Ideally, I would have a DLI, the cells would maintain their engraftment, I would get a little GVHD, and I would not relapse in the future. As you can see from the scenarios presented above, there is no way to guarantee that outcome. I trust my doctors. I know they keep up on current research, they communicate with doctors across the country, and the communicate with their team at LDS hospital. Please pray for them. I pray their minds will be open to learning and understanding protocols developed by others. I pray that my doctors will listen to the Spirit and will allow themselves to be open to his whisperings. I pray my doctors will be directed in determining the best course of action for me, personally. Friday, September 3, is the day I go to clinic to meet with Dr. Peterson and to find out what he feels will be the best next step. I am anxiously waiting to hear what he has determined.

Back to a fun note. My family (minus Kim, Joanie, Taylie, and Lindsay) went to the Bee's baseball game on August 21. My nephew Chase's baseball team was recognized at the game. Very exciting!

Here is our crew of kids: Chase, Austin, Brooke, Kaden, Ethan, Eli, and Tate in the front. The Bee's lost, but we still had fun. The fireworks after the game were nice too.

Much Love,


Friday, August 13, 2010

#9 Bone Marrow Biopsy Complete

I had my ninth biopsy yesterday. Everything went fine. A little happy medicine and pain medicine make the process close to painless. The biopsy is taken from my hip - around the area where the top of the back pocket on a pair of jeans sits. My biopsy has been taken from the same darn spot the last 5 times. I guess it is a good spot. I hope that my chiropractor and massage therapists will be able to work out all the scar tissue that is sure to be in the area.

My labs look good. My platelet count stayed the same, but everything else went up. Yeah! My white cells and neutrophils are both in the low-normal range. My red blood is 6.5 points from low normal. My magnesium is now in the high-normal range. No more Maggie!!! For those of you not familiar with Maggie, it is the name given to the pack I've had to carry around for 1-4 hours each day since leaving the hospital. The pack housed the pump that was hooked to my magnesium/saline bag, that was hooked to my red tri-fusion line, that went into my body to keep my body hydrated and my magnesium count around normal. It will be nice to give Maggie a rest. :)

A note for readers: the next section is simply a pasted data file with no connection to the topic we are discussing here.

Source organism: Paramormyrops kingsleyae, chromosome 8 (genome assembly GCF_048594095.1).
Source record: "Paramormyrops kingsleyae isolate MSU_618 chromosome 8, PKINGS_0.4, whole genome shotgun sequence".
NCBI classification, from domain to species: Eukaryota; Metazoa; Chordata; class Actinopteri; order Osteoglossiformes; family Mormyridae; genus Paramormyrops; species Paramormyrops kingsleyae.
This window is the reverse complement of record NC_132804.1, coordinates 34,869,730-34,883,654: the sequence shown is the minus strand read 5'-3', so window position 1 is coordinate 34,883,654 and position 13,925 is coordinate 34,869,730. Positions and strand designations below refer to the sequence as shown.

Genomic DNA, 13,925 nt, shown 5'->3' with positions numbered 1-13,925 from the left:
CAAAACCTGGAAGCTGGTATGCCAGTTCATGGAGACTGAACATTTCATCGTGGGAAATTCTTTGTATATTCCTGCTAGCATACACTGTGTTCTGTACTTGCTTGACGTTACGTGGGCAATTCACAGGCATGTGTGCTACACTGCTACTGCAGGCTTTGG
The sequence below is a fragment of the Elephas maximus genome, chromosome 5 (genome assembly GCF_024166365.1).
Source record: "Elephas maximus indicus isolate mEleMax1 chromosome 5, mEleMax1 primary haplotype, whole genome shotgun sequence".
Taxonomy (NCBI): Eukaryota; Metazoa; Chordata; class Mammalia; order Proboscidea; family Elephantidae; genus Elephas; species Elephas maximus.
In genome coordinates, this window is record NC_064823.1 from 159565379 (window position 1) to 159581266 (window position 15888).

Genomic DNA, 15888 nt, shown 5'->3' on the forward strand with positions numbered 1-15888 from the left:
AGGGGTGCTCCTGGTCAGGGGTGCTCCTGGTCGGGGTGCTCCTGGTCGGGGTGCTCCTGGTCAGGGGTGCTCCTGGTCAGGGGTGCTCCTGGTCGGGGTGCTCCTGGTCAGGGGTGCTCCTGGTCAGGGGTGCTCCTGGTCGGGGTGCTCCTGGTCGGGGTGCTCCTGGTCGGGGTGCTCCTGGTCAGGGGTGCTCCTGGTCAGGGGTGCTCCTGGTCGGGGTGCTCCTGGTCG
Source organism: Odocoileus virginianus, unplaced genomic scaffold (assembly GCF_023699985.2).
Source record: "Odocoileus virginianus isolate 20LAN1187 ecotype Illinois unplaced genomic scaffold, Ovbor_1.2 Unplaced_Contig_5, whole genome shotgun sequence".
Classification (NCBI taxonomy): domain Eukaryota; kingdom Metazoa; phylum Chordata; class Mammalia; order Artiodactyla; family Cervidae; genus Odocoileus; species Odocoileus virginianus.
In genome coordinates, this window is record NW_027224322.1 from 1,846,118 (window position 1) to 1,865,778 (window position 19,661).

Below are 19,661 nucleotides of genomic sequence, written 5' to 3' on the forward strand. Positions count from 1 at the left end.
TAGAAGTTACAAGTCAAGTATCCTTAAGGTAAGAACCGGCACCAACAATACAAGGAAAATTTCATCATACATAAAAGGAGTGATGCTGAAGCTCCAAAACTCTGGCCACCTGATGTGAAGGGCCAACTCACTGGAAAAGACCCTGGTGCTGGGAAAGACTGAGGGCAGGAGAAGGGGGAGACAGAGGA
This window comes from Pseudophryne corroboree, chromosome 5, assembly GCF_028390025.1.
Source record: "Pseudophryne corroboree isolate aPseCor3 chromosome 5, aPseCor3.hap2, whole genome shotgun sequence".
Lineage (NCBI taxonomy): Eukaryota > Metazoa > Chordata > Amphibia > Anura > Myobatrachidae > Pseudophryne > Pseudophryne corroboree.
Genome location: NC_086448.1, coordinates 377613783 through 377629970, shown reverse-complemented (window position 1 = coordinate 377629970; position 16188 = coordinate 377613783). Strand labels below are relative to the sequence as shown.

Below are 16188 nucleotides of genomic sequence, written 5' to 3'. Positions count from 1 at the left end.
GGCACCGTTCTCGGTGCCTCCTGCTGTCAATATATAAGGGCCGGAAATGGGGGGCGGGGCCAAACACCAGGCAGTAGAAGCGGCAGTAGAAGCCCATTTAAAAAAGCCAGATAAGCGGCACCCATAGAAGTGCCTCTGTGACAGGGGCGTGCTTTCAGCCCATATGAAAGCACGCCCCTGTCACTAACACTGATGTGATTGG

While at the clinic I did get bad news from my friend Liz. Her transplant didn't work - she has 0 donor cells. Plus, her leukemia is back. She was diagnosed just before I was. I had my transplant in Feb and she didn't have her transplant until June. The hold up was caused by Medicaid. They didn't want to pay for the procedure. Question 1: Would her transplant have been more successful if she had it sooner? Liz could have another transplant but, again, Medicaid doesn't want to pay for it. Liz's words were "what, they just give you a death sentence?" Question 2: Isn't the life of a young woman worth the fight to save? Question 3: Why does insurance have so much say in a person's opportunity to live? Question 4: Considering her insurance is Medicaid, why on earth would I want a government-run healthcare program? I really have no desire to have a healthcare debate on this blog, so please don't start. These are just questions that I have been thinking about. I am simply bothered by the situation.

All that said, please keep Liz and her son in your prayers. They are both having a very difficult time; especially her son. Liz and I have never discussed her beliefs in a higher power, but I know that the power of prayer is real. I know that she and her son can find peace through our Savior. I also know that the prayers of many truly bring blessings of peace and comfort.

Coming up: Just waiting to see what my bone marrow shows. It takes 10-14 days to get results back.

Much love,